People who are accused of a crime enjoy several rights under the U.S. Constitution’s Sixth Amendment. These include the right to a speedy and public trial, the right to a lawyer, the right to an impartial jury, and finally, the right to know who the accusers are and the nature of the charge and evidence against them.
The last one, i.e. the right to be made aware of the charge, is often overlooked. Police officers can come to knock on an accused’s door asking them to come down to the station and cooperate with an investigation. They might even present themselves as allies to get the accused’s side of the story, which they later use to implicate them.
Unfortunately, it happens. But people can protect themselves by knowing their Sixth Amendment rights and tattooing this into their brains: “if you don’t know, don’t go!”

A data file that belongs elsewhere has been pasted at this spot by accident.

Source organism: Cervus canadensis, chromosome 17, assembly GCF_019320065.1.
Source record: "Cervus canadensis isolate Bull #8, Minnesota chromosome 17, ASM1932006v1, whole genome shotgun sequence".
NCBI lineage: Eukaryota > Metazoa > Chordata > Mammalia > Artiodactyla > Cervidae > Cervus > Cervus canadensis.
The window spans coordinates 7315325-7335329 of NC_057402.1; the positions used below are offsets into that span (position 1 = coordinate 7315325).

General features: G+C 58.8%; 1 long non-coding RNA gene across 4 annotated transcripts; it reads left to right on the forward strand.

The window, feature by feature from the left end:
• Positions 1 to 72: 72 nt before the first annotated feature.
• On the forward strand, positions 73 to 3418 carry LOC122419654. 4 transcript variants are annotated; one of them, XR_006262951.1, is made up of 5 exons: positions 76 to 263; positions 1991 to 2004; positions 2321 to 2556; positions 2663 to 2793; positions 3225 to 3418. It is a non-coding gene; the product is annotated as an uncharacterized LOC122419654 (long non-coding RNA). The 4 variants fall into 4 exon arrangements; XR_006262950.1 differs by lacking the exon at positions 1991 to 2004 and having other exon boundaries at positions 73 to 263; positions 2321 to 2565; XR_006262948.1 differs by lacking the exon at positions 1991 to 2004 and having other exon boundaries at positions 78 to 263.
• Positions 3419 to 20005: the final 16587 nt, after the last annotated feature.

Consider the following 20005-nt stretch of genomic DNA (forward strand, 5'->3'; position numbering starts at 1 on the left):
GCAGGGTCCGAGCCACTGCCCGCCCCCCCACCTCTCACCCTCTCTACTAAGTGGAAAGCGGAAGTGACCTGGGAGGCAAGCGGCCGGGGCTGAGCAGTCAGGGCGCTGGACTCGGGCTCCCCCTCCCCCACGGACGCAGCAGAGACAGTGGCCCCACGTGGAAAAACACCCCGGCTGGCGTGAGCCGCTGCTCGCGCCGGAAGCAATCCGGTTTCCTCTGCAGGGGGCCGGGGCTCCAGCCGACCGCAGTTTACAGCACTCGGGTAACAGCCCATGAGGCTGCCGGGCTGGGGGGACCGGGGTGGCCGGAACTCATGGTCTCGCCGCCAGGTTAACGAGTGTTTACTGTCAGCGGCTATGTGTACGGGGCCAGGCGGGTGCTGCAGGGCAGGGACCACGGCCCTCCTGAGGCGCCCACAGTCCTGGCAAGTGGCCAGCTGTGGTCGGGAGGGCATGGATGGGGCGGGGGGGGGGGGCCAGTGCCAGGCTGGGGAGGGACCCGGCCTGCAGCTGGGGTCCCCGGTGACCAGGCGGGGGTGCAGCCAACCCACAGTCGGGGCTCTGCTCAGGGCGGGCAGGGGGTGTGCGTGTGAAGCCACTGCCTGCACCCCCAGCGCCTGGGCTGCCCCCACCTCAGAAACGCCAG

“If You Don’t Know, Don’t Go”
Police have the obligation to inform an accused about the charges and evidence against them, as well as who their accusers are. In the same way, a criminal defendant has a right to clarify why they are being asked to head down to the station to participate in a police interrogation.
If the police don’t inform the accused of the charges against them, the latter can refuse to cooperate.
Consequences of Not Knowing What You Are Charged With
It’s incredibly important for defendants to exercise their right to be informed of the charges against them. If they are unaware of it and head to the station, they are putting themselves in a situation where they can implicate and incriminate themselves. They can even be detained by the police without question, even if they voluntarily came down to participate in the investigation.
Cooperating with the police without exercising basic Sixth Amendment rights can put a defendant in great harm. So if you don’t know, don’t go.